The missions come in small chunks but the game is not easy, though sometimes for the wrong reasons. As a 00 agent Bond only comes equipped with a pistol and sometimes a device equipped to his watch; enemies usually sport at least a semi-automatic weapon but weapons to pick up are scarce. While body armour is occasionally found in levels, health packs are frustratingly non-existent, presumably intended to encourage some use of strategy. The enemy AI is undeniably brainless, thus strategies are limited to not getting caught or setting off security alarms, as soldiers rely on piling into numbers to attack Bond. In certain circumstances, such as an alarm trigger, enemies never-endingly regenerate, making it impossible to know when a section of a level is clear.
Visually there is no shortage of ambition, but the realistic style has not aged well. Few levels are considerably expansive, but the inspiration from the film sets provides enough depth to allow for multiple passages through the level, allowing organically developed environments but not to the detriment of competent level design principles. The character models look awful, being blocky and crudely textured, and the chugging framerate heightens the difficult considerably. Although the Doom and Duke Nukem 3D’s Build engines are technically inferior, their light resource use allowed for multiple enemies on screen which this full polygonal engine cannot on the hardware available. Even though the duties of a 00 agent should be about stealth, neutralising large numbers of enemies on screen is more about spraying bullets and hoping for the best over planned strategy.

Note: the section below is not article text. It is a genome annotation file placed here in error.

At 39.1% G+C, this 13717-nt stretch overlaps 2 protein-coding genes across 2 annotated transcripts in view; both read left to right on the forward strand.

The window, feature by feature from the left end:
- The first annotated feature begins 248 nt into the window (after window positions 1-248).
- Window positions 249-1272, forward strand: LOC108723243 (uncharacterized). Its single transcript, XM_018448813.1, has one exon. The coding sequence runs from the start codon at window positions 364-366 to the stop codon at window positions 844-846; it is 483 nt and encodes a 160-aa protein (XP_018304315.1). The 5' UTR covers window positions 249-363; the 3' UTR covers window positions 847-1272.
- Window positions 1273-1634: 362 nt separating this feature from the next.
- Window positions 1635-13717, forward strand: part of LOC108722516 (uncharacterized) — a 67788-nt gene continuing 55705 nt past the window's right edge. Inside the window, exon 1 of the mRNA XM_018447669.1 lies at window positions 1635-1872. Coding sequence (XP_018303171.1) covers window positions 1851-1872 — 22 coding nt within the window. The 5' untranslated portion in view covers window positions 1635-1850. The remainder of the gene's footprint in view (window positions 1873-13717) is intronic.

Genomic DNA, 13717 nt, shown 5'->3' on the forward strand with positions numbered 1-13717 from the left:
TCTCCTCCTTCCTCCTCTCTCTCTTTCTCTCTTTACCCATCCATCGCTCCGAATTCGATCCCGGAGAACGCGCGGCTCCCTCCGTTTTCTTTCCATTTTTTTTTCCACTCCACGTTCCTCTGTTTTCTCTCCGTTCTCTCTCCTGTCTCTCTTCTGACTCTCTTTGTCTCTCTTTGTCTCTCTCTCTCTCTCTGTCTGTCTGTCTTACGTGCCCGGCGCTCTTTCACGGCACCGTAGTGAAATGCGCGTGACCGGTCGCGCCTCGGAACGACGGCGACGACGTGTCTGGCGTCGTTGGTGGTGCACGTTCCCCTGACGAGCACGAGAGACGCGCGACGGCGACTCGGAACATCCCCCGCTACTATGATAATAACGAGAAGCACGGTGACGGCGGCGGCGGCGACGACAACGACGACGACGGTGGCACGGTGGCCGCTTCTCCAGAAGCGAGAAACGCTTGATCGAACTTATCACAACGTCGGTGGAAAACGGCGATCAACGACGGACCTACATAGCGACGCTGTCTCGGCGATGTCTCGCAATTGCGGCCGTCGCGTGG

By modern standards GoldenEye is flawed but it is still addictive. The cartridge format’s instant loading times, the constant action and the bite-sized levels make mission restarts highly tempting. This remains a fundamentally a competent title, and the numerous control schemes available allow anyone coming from modern FPS control scheme to play. The game that brought FPS multiplayer to the home console remains entertaining, with objective modes such as deathmatch, capture the flag, team play and a golden gun mode where only kills made with the gun contribute to the score, with a mixture of dedicated multiplayer maps and certain mission maps. The multiplayer is not easy on the eyes nowadays, with four players sharing an already low-resolution display, it is a feature that many games sadly now overlook in this era of internet gaming.
Allowing the release of GoldenEye two years after the film’s allowed for one of the most successful film tie-ins in videogame history. This is a convincing Bond experience for its time, and while the cartridge constraints mean no voice-acting, the soundtrack is excellent featuring the 007 theme reprised in various guises. In a similar fashion to the spiritual sequel, Perfect Dark, an enhanced remaster would certainly address the issues raised from GoldenEye’s chugging framerate and blurriness. Sadly, legal complications with the now Microsoft-owned Rare, the James Bond license and Nintendo mean such chances are virtually nil. In its current form though, there is little to be found here that has not been better executed since. GoldenEye is competent enough, but remains more of a curiosity for nostalgia and retro enthusiasts than for its present merits.
Product Release: GoldenEye 007 (EU, 08/25/97)